- Garlic and ginger paste: These aromatic ingredients add to the overall flavor.
- Sweet Rice wine: optional.
- Sesame oil: It adds a savory fragrance, but be careful not to add too much.
How to Make Korean Chicken Stew (Dakdoritang)
Step 1. Prepare the seasoning paste and coat the chicken pieces.
In a mixing bowl, combine all the seasonings and mix well. You can adjust the amount of chili flakes (gochugaru) to your desired level of spiciness. Add the chicken pieces to the seasoning mix and coat them thoroughly.
Step 2. Pour sea kelp stock
Pour the sea kelp stock over the chicken just to barely cover the chicken.
To make the sea kelp stock, simmer a large piece of dried sea kelp in water for 5-7 minutes over low heat. Once done, discard the sea kelp and use the stock to pour over the chicken. For more detailed information, you can refer to my post on 5 Korean soup stocks.
Step 3. Bring the stew to boil
Let it boil first and then simmer over low heat for 5 minutes, covered.
Step 4. Add the vegetables
Add the diced onion and carrot to the pot and simmer for an additional 10 minutes over medium-low heat. Then, add the potatoes and continue to simmer for another 10 minutes, stirring gently occasionally.
Note that cooking time can vary depending on the size of your vegetables. If you prefer smaller pieces, adjust the cooking time accordingly.
Cooking Tip: When the vegetables are almost tender, you can open the lid to let the liquid in the sauce evaporate. This will help thicken the sauce.
Step 7. Garnish and serve
To finish the stew, add sliced green chili and green onion to the pot and stir to mix well. Let the stew rest for 5 minutes with the lid open before serving. This will allow the stew to thicken up nicely before serving.
Transfer the stew to a large serving bowl or individual bowls and serve it hot. Enjoy with freshly cooked Korean rice or bread to soak up the flavorful sauce.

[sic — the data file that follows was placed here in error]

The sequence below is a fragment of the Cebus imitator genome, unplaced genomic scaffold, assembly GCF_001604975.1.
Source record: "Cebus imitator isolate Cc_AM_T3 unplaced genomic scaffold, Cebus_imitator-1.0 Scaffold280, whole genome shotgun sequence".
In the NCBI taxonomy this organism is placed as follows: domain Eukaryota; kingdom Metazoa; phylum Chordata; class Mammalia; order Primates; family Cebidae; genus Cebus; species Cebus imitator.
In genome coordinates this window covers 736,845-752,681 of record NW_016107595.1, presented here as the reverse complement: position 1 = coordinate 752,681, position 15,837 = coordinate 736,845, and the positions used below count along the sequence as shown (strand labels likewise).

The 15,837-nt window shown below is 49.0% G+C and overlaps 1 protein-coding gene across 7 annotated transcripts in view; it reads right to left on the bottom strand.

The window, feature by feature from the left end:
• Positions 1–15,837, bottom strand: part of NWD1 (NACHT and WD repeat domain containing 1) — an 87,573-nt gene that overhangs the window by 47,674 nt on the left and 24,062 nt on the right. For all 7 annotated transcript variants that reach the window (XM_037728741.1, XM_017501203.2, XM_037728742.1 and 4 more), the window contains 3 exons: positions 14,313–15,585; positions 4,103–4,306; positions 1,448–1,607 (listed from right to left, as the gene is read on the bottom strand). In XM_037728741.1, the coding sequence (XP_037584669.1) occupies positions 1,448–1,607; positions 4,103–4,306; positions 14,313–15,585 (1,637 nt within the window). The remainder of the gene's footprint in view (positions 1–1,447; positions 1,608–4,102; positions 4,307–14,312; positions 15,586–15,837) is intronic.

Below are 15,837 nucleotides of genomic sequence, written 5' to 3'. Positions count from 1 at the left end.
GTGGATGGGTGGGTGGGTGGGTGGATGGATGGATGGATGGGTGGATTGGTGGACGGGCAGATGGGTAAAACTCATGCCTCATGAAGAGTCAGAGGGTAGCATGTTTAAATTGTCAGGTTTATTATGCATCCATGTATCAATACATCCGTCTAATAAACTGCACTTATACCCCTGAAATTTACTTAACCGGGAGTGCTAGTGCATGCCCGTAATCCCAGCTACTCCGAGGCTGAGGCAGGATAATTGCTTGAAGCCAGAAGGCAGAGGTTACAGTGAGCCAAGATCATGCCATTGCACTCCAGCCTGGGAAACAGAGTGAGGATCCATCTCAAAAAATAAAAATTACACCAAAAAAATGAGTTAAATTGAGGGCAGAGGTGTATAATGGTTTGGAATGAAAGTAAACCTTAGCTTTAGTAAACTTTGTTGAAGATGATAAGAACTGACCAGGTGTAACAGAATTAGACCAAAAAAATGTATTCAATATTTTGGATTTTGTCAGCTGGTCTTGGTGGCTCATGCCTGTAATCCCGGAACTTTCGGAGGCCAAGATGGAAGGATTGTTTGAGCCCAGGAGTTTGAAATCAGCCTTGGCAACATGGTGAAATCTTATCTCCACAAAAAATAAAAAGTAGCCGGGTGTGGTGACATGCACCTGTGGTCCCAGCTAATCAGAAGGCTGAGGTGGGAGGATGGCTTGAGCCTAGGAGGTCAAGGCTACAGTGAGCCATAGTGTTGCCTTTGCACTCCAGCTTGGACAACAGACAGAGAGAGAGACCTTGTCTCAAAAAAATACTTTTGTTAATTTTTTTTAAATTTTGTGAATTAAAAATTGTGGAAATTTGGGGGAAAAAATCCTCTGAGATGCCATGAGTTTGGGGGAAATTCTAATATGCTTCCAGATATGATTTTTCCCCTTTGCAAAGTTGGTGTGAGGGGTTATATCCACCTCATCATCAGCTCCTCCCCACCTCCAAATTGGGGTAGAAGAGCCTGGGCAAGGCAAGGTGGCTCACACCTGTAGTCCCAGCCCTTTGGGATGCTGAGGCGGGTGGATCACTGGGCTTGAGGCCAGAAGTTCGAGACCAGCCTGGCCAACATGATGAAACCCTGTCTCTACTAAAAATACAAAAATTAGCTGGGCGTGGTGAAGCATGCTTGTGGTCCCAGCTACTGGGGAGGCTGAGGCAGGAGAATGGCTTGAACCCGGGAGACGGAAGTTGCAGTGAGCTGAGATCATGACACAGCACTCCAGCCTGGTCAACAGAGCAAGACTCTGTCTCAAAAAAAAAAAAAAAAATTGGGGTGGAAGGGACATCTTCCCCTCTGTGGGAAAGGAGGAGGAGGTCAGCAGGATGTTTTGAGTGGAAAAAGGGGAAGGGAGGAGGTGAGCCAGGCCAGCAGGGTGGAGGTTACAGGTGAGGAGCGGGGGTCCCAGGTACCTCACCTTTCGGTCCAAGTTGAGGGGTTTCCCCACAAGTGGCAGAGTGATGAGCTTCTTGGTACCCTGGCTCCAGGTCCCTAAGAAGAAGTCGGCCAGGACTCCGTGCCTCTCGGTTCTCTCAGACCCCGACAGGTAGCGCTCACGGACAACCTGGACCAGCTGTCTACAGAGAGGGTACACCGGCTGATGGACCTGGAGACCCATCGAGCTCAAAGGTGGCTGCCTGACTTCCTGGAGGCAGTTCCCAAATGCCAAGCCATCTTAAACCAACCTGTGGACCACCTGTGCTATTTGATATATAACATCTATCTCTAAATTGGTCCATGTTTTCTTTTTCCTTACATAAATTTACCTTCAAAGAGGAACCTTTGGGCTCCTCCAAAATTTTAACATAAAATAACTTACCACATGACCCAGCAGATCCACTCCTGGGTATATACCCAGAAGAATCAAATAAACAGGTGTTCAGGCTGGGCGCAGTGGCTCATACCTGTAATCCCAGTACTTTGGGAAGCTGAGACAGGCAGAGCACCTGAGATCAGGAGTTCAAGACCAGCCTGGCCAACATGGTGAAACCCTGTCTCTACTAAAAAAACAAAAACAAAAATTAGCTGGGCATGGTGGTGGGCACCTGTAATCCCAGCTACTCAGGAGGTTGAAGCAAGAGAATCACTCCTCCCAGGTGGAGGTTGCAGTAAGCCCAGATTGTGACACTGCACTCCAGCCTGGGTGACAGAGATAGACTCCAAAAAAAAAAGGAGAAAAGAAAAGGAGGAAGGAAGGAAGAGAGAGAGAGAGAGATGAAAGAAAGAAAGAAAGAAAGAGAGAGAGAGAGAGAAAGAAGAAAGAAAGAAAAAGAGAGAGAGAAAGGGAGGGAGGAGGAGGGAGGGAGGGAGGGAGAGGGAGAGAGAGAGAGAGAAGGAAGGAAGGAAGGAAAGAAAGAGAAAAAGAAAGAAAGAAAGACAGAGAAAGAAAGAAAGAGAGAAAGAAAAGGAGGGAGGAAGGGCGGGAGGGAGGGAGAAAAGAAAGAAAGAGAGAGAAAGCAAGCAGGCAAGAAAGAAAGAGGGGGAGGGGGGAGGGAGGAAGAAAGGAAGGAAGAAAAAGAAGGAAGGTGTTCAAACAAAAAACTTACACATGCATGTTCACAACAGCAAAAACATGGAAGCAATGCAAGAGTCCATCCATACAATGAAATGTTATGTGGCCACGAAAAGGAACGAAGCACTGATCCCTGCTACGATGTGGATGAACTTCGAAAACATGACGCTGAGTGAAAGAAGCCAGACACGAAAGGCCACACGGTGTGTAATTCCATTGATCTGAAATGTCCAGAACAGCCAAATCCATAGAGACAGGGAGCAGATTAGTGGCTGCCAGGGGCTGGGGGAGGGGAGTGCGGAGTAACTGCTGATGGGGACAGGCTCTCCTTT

Accompany the stew with Korean side dishes such as Korean bean sprout side dish or kimchi, for a complete and balanced meal. Enjoy with your favorite beverage such as Korean beer or soju for a complete dining experience.
Before eating, take in the aroma and savor the flavors. Drizzle the red gravy over your rice for a delicious experience.
This chicken stew is sure to spice up your dinner rotation and leave everyone in your family feeling happy and satisfied tonight.
Spicy Korean Chicken Stew (Dakdoritang)
- 2 1/2 to 3 lb whole chicken, cut up to pieces, skin removed if possible. See notes below for substitution.
- 2 carrots, peeled and diced
- 1 onion, diced
- 1 lb potato, peeled and diced
- 2 green chilies, sliced
- 2 green onion, chopped
For sea kelp stock
- 4 cup water
- 1 large piece dried sea kelp (dashima)
For stew seasoning paste
- 3 tbsp Korean chili paste (gochujang)
- 1-3 tbsp Korean chili flakes (gochugaru)
- 4 tbsp soy sauce
- 2 tbsp Korean soup soy sauce (gukganjang)
- 1 tbsp oyster sauce, optional
- 1 tbsp honey
- 3 cloves garlic , minced
- 1 tsp ginger paste
- 2 tbsp sweet rice wine (mirim), optional
- 1 tbsp sesame oil
For the stew seasoning paste
- In a mixing bowl, combine all the seasonings and mix well. You can adjust the amount of chili flakes (gochugaru) to your desired level of spiciness.
- Add the chicken pieces to the seasoning mix and coat them thoroughly.
For the see kelp stock